I’m of the mind that the best way to connect with a new place is to get in the car and drive. We left Jerusalem and passed through beautiful farm lands, heading due east across the country. We saw shepherds tending their flock on the side of the road and men riding horses bareback. As the lush greenery gave way to the desert, I hollered “Camels! Camels!” and the mountainous desert topography left us breathless. When I’d originally pictured the Middle East, this was the type of dry, unforgiving terrain I’d expected.
The road down, yes down, to the Dead Sea is what a motorcyclist might call a road-gasm: smooth, new black pavement making dramatic, sweeping turns back and forth. We dipped below sea level, then to -100, -200 feet, before arriving at the lowest place on earth at 1,300 feet below sea level! Did I mention that the weather was perfect for the whole drive and in the desert? Winter is the ideal time to visit as it’s warm enough to lay outside, but not uncomfortable at all.
The shores of Ein Bokek are lined with resorts and we found the best of the lot: the Isrotel. a large sign out front welcomed us to the 2011 Dead Sea Bridge Festival. One quick look around and we realized the hotel was very nice indeed, but covered with altakaka’s [old people]. I went to check-in while Jamie took a look around. Our reservation wasn’t in the system. I removed our confirmation from my trusty manilla folder and quickly learned that we’d made our reservation for 16/2/2011, not 16/3–we were a month late. After about 15 minutes of ‘conversation,’ with Jamie eyeing me nervously from across the lobby, we had a fantastic room on the 8th floor, at the discounted Bridge Festival rate no less!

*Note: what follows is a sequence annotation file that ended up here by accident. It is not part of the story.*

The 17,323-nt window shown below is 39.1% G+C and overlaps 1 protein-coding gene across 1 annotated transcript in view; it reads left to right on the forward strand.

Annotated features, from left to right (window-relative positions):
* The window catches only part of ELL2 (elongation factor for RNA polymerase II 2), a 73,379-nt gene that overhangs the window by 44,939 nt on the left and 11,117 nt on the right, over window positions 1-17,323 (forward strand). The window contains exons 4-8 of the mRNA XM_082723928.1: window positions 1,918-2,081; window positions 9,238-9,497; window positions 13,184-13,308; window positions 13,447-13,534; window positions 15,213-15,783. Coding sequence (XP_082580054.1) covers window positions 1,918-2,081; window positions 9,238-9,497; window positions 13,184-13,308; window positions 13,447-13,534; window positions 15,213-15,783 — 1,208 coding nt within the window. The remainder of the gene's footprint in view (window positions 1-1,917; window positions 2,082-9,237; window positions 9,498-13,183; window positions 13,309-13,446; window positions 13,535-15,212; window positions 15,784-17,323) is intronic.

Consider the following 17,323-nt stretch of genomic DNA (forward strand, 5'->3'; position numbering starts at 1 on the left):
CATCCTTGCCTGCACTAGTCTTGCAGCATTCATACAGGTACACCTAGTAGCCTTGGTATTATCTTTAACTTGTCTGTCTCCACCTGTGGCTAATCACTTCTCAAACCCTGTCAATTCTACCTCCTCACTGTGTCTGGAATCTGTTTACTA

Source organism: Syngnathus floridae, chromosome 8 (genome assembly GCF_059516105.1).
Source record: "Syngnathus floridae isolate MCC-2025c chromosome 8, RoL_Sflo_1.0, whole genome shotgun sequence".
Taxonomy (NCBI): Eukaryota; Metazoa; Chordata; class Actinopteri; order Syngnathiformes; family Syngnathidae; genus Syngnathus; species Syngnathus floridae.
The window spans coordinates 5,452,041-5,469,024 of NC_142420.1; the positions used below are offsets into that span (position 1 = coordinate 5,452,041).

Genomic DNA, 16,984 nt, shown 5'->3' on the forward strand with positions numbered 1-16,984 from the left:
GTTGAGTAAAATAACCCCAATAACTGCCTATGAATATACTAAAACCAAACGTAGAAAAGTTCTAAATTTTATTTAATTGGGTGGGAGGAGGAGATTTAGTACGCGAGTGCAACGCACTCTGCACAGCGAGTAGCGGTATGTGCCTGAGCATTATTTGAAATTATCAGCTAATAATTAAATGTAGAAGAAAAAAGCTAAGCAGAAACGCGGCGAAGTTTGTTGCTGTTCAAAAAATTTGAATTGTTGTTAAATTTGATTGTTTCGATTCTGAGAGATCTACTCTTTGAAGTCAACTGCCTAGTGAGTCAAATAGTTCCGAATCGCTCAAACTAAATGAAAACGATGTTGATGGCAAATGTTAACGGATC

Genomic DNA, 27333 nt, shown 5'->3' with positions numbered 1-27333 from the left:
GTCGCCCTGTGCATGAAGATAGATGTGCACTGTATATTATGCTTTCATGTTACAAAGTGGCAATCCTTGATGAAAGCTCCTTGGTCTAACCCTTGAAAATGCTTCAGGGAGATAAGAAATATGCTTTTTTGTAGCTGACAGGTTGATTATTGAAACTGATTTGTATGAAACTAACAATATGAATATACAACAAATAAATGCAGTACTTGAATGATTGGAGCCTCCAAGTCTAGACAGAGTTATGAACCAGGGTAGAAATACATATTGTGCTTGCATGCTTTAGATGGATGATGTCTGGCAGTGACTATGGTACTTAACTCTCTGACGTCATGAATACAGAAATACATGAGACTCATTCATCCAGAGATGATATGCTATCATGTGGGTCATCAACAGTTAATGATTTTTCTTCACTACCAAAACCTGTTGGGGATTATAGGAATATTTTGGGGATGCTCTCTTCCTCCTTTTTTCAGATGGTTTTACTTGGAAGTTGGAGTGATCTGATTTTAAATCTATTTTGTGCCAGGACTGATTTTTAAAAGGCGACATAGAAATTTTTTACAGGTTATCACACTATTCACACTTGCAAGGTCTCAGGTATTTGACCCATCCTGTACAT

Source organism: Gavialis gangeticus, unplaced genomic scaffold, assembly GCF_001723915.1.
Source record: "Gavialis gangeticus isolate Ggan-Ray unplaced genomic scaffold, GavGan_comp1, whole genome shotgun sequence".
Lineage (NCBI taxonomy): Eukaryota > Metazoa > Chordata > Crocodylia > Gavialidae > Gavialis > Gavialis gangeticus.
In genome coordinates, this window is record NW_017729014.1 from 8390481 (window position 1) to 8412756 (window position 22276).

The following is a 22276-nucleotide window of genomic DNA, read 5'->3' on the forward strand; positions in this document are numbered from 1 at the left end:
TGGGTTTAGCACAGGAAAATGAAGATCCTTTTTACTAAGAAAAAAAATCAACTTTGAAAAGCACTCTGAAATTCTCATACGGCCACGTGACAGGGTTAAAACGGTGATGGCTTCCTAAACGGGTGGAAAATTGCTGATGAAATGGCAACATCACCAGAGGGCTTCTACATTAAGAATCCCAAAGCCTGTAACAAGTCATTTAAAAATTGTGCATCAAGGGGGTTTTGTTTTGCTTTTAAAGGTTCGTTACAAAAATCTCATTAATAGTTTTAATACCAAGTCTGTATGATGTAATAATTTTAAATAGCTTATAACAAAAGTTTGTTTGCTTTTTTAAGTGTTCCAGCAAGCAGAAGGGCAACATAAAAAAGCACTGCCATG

The grounds were quite attractive. With the spa booked solid, we were lucky to find availability at the Daniel Hotel next door. After a poolside resort style lunch, we headed down to the spa. Both hotels have very similar spa’s and we did the circuit. First, we took a soak in the dead-sea water pool. What a hoot! Let’s just say that buoyancy is not an issue and that it will sting any open cut or sore on your body. Get a drop of it in your mouth, and it’s as if your just stuck a 9 volt battery to your tongue. What, you’ve never tried that?! We spent time in the sulphur pool, which boasts myriad restorative powers, but stinks like hell. Then traditional stops like the schvitz [steam room], cold plunge and jacuzzi rounded things off before treatment time.
First treatment was a Dead Sea mud wrap! This would be my first mud wrap and I was excited. You enter a massage type room with a plastic wrapped table and they have you put on this disposable bikini bottom and wait. So there I am, wearing a tissue paper banana hammock, lying on a table, listening to Hebrew spa music wondering what I’d gotten myself into. The spa-girl then enters the room with a big bucket filled with a warm dark grey pudding and proceeds to slather it all over my body. Then she wraps a plastic blanket around me, dims the lights and leaves me in the dark for 30 minutes. Arms glued to my side, I took advantage of the opportunity for silent meditation but quickly dozed off, then woke to a mighty itch in my ear for which I could do nothing. It was fun showering off after and I must admit my skin did, and still does, look radiant!
We each got hour long massage. All in all, not a bad day. We returned to our hotel pool, which really had the most unattractive crowd of overweight, Russian senior citizens known to man. We spent more time in the Jacuzzi. While I lounged in a pool chair Jamie was still soaking next to a rather large woman. I joking made a flirtatious tiger face at Jamie…and old woman smiled back at me and winked. Gross!
After an evening stroll on the terrace we went to the dinner buffet! Some dishes were ok, but most were severely lacking…not the best return on investment for 160 Shekels per person. I felt like I was in the catskills. We turned in early and slept like babies.